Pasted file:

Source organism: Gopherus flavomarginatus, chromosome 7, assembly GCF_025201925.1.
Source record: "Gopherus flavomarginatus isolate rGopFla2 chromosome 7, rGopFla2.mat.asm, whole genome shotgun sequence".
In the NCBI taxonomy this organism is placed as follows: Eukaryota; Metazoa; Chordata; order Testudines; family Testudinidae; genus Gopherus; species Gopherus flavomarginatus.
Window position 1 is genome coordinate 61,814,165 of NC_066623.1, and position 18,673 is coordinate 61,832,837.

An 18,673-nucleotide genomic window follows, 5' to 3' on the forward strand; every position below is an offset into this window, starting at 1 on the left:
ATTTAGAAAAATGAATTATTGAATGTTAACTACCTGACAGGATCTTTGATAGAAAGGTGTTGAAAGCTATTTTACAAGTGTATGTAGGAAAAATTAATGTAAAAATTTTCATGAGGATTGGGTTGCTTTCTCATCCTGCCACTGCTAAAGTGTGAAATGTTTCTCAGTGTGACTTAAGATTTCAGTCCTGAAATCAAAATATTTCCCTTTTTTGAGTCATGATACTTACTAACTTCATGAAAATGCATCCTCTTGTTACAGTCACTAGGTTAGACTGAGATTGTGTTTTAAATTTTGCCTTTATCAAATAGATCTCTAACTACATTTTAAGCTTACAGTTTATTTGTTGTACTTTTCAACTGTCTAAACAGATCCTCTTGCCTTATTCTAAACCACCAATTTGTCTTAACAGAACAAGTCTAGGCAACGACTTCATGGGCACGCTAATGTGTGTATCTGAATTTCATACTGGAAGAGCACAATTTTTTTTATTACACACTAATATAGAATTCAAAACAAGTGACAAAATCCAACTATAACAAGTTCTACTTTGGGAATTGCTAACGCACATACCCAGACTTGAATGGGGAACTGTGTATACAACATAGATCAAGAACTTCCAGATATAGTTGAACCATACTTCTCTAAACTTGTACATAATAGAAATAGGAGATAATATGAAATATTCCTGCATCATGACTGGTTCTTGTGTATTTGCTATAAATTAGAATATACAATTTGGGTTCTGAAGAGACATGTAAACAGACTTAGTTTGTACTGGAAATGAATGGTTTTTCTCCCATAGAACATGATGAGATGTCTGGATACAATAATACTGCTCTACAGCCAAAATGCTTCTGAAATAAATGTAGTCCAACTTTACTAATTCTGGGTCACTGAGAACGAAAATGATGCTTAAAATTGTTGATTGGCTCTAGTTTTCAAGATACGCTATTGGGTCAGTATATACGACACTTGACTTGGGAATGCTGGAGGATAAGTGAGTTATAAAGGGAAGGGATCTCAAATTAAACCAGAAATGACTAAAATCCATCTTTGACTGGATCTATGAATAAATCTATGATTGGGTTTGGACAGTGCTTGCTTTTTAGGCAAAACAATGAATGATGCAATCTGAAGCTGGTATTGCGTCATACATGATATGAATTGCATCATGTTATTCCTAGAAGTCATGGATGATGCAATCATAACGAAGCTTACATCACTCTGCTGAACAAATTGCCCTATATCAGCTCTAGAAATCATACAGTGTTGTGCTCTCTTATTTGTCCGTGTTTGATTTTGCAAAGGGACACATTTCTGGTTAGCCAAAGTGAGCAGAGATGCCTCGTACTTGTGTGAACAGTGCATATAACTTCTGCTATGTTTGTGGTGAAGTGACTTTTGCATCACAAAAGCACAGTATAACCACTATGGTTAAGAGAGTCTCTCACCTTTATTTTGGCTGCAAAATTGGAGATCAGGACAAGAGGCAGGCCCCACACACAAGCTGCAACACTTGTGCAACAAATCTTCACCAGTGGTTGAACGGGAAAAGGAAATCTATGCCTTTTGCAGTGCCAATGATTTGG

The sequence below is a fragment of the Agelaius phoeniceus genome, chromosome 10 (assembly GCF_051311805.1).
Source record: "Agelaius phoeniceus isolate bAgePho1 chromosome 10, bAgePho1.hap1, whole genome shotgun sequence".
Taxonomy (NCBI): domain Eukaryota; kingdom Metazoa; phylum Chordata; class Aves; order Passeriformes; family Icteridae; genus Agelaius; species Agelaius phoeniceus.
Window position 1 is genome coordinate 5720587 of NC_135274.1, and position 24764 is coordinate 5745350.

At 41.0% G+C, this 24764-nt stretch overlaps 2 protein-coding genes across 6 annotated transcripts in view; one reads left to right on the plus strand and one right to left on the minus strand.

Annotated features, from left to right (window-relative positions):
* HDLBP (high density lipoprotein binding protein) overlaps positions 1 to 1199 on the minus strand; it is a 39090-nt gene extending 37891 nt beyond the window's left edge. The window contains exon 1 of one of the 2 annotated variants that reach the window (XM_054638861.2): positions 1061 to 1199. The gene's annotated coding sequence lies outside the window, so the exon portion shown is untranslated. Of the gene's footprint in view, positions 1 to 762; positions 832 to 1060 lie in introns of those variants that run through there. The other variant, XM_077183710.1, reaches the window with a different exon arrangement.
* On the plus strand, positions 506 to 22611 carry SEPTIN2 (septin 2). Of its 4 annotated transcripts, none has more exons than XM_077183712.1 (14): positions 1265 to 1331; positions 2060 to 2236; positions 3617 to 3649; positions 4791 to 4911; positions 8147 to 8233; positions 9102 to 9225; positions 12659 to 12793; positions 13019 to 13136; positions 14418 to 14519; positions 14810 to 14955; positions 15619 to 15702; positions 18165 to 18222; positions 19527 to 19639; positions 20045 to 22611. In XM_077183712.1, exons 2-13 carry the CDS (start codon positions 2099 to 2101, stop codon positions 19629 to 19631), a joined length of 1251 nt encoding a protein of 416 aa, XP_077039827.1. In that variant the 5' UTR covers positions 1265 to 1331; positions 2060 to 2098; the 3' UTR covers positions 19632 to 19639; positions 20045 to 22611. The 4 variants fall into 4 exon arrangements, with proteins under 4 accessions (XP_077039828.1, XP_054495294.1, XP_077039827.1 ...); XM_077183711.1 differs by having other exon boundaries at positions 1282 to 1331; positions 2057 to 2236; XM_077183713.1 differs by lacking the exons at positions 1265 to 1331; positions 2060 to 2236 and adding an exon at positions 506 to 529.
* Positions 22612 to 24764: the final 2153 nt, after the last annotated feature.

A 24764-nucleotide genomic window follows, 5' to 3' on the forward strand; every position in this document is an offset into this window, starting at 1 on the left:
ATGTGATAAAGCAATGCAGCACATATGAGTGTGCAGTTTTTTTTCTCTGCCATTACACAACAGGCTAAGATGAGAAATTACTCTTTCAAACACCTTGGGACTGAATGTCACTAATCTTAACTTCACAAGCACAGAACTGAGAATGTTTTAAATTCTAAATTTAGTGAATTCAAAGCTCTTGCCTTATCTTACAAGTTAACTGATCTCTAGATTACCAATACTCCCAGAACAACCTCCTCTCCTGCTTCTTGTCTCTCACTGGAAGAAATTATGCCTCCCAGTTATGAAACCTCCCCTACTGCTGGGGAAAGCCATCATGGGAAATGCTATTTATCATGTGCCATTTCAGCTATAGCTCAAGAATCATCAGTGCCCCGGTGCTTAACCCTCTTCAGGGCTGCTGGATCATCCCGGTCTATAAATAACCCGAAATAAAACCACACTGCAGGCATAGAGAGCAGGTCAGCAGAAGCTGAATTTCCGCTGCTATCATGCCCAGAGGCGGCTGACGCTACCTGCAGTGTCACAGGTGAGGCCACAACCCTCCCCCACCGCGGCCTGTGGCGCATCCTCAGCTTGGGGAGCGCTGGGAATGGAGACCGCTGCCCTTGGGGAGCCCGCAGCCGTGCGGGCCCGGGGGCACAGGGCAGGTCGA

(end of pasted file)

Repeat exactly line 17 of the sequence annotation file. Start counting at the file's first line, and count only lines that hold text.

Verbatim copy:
ATGTGATAAAGCAATGCAGCACATATGAGTGTGCAGTTTTTTTTCTCTGCCATTACACAACAGGCTAAGATGAGAAATTACTCTTTCAAACACCTTGGGACTGAATGTCACTAATCTTAACTTCACAAGCACAGAACTGAGAATGTTTTAAATTCTAAATTTAGTGAATTCAAAGCTCTTGCCTTATCTTACAAGTTAACTGATCTCTAGATTACCAATACTCCCAGAACAACCTCCTCTCCTGCTTCTTGTCTCTCACTGGAAGAAATTATGCCTCCCAGTTATGAAACCTCCCCTACTGCTGGGGAAAGCCATCATGGGAAATGCTATTTATCATGTGCCATTTCAGCTATAGCTCAAGAATCATCAGTGCCCCGGTGCTTAACCCTCTTCAGGGCTGCTGGATCATCCCGGTCTATAAATAACCCGAAATAAAACCACACTGCAGGCATAGAGAGCAGGTCAGCAGAAGCTGAATTTCCGCTGCTATCATGCCCAGAGGCGGCTGACGCTACCTGCAGTGTCACAGGTGAGGCCACAACCCTCCCCCACCGCGGCCTGTGGCGCATCCTCAGCTTGGGGAGCGCTGGGAATGGAGACCGCTGCCCTTGGGGAGCCCGCAGCCGTGCGGGCCCGGGGGCACAGGGCAGGTCGA